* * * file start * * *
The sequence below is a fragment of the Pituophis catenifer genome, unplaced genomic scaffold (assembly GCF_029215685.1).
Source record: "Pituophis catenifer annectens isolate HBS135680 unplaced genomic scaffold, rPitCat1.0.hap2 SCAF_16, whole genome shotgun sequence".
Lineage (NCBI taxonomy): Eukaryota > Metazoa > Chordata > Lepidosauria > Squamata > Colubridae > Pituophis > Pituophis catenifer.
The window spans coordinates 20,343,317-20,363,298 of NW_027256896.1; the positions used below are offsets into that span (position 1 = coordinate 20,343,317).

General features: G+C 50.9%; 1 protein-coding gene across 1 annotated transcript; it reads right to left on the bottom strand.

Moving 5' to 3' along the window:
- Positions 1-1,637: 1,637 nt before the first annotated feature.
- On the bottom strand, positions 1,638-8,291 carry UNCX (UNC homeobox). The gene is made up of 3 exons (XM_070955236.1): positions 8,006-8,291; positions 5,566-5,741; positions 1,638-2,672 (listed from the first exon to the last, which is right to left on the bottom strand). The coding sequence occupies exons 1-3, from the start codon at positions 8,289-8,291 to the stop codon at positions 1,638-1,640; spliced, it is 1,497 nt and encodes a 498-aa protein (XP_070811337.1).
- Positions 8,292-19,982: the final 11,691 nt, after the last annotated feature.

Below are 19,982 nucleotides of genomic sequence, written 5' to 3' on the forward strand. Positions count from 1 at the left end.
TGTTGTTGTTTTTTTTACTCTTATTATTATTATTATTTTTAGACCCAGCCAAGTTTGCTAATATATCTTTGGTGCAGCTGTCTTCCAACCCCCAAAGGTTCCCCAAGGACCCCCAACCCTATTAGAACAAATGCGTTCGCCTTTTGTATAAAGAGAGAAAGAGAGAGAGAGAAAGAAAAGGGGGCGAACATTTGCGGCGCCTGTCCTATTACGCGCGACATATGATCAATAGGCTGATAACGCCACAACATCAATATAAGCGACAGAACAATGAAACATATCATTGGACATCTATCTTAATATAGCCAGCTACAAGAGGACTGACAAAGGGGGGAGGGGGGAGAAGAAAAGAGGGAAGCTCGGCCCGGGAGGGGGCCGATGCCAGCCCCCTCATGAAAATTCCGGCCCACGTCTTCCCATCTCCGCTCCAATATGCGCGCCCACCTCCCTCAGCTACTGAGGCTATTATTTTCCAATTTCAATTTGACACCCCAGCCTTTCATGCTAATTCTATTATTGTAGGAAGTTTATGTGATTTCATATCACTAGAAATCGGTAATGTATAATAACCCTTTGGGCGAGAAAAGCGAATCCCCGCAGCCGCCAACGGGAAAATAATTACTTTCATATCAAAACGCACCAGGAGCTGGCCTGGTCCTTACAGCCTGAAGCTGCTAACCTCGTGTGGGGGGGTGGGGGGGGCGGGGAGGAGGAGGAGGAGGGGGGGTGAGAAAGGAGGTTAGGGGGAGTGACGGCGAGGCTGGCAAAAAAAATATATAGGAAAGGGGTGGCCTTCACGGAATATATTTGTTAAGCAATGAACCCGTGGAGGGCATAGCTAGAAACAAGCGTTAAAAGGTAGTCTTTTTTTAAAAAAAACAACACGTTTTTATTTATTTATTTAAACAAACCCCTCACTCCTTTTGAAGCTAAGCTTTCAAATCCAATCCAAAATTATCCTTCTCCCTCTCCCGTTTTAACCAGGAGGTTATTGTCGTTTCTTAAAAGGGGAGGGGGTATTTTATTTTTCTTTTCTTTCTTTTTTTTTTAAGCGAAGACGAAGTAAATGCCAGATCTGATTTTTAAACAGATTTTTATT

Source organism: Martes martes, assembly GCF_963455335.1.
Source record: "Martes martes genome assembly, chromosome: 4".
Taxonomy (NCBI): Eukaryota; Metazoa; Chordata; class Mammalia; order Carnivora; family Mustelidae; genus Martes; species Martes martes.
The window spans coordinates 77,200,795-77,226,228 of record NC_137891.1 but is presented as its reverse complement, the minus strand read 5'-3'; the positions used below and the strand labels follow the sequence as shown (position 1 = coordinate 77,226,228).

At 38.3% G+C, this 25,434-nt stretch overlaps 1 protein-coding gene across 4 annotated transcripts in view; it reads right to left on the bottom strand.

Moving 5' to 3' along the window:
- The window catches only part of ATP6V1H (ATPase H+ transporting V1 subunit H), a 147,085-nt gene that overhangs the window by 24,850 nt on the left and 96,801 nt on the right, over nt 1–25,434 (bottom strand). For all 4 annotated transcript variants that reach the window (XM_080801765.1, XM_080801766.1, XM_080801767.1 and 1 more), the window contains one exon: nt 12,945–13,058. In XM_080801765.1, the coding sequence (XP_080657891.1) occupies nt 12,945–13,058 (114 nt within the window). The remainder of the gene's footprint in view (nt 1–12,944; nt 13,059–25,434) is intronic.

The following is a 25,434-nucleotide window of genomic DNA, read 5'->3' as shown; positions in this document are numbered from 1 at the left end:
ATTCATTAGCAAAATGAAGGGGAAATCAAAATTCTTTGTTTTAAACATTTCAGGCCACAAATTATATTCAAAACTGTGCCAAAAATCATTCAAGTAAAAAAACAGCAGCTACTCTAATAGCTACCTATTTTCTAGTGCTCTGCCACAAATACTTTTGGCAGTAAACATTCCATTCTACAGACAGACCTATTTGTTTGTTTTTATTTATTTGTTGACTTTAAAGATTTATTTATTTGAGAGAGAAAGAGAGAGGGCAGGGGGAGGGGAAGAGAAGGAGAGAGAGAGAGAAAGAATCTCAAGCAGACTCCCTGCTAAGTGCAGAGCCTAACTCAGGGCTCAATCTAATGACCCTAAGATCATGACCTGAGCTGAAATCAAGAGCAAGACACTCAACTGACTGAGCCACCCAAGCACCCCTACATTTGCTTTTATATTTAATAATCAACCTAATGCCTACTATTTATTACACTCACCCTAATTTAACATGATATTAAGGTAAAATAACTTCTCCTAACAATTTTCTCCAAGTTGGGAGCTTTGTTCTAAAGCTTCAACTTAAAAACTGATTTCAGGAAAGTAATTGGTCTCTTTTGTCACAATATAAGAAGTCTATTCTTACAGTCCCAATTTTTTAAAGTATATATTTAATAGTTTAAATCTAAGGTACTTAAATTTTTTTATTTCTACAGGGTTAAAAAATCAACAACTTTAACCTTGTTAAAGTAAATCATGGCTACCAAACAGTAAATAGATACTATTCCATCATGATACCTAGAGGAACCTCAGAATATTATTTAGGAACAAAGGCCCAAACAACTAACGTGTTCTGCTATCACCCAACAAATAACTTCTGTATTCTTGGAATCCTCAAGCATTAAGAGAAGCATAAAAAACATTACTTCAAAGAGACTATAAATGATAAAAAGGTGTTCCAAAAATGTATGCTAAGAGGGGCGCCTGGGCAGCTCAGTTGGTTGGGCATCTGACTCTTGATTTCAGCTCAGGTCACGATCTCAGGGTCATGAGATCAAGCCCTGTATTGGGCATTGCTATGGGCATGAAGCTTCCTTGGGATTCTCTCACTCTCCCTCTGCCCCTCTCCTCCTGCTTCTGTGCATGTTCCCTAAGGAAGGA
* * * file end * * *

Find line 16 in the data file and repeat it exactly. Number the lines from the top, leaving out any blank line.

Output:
At 38.3% G+C, this 25,434-nt stretch overlaps 1 protein-coding gene across 4 annotated transcripts in view; it reads right to left on the bottom strand.